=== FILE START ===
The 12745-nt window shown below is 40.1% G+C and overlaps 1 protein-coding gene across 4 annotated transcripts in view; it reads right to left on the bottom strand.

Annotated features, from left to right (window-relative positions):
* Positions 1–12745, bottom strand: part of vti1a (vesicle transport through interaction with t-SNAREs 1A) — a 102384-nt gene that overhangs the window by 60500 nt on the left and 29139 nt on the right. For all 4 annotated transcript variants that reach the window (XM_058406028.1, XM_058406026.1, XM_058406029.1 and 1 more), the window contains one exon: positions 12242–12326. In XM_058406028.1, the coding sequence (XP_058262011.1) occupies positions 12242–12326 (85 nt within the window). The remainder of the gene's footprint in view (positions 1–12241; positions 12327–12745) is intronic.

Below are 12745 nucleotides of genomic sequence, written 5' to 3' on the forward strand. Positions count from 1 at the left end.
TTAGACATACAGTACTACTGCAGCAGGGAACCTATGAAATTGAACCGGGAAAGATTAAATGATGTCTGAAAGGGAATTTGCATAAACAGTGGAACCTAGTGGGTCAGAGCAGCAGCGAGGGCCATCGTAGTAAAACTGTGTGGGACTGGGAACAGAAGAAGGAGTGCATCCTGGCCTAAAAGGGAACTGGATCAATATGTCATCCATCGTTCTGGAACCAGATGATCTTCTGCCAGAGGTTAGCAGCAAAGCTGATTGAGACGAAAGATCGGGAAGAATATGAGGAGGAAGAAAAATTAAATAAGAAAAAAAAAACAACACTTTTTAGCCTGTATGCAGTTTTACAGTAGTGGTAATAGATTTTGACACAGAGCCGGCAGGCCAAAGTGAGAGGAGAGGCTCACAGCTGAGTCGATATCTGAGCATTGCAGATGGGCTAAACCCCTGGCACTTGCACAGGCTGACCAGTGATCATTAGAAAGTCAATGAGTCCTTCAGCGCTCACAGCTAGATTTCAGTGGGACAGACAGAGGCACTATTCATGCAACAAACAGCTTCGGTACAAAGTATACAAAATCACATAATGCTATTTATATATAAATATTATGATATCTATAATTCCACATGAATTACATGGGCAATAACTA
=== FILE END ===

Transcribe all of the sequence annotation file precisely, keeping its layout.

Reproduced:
The 12745-nt window shown below is 40.1% G+C and overlaps 1 protein-coding gene across 4 annotated transcripts in view; it reads right to left on the bottom strand.

Annotated features, from left to right (window-relative positions):
* Positions 1–12745, bottom strand: part of vti1a (vesicle transport through interaction with t-SNAREs 1A) — a 102384-nt gene that overhangs the window by 60500 nt on the left and 29139 nt on the right. For all 4 annotated transcript variants that reach the window (XM_058406028.1, XM_058406026.1, XM_058406029.1 and 1 more), the window contains one exon: positions 12242–12326. In XM_058406028.1, the coding sequence (XP_058262011.1) occupies positions 12242–12326 (85 nt within the window). The remainder of the gene's footprint in view (positions 1–12241; positions 12327–12745) is intronic.

Below are 12745 nucleotides of genomic sequence, written 5' to 3' on the forward strand. Positions count from 1 at the left end.
TTAGACATACAGTACTACTGCAGCAGGGAACCTATGAAATTGAACCGGGAAAGATTAAATGATGTCTGAAAGGGAATTTGCATAAACAGTGGAACCTAGTGGGTCAGAGCAGCAGCGAGGGCCATCGTAGTAAAACTGTGTGGGACTGGGAACAGAAGAAGGAGTGCATCCTGGCCTAAAAGGGAACTGGATCAATATGTCATCCATCGTTCTGGAACCAGATGATCTTCTGCCAGAGGTTAGCAGCAAAGCTGATTGAGACGAAAGATCGGGAAGAATATGAGGAGGAAGAAAAATTAAATAAGAAAAAAAAAACAACACTTTTTAGCCTGTATGCAGTTTTACAGTAGTGGTAATAGATTTTGACACAGAGCCGGCAGGCCAAAGTGAGAGGAGAGGCTCACAGCTGAGTCGATATCTGAGCATTGCAGATGGGCTAAACCCCTGGCACTTGCACAGGCTGACCAGTGATCATTAGAAAGTCAATGAGTCCTTCAGCGCTCACAGCTAGATTTCAGTGGGACAGACAGAGGCACTATTCATGCAACAAACAGCTTCGGTACAAAGTATACAAAATCACATAATGCTATTTATATATAAATATTATGATATCTATAATTCCACATGAATTACATGGGCAATAACTA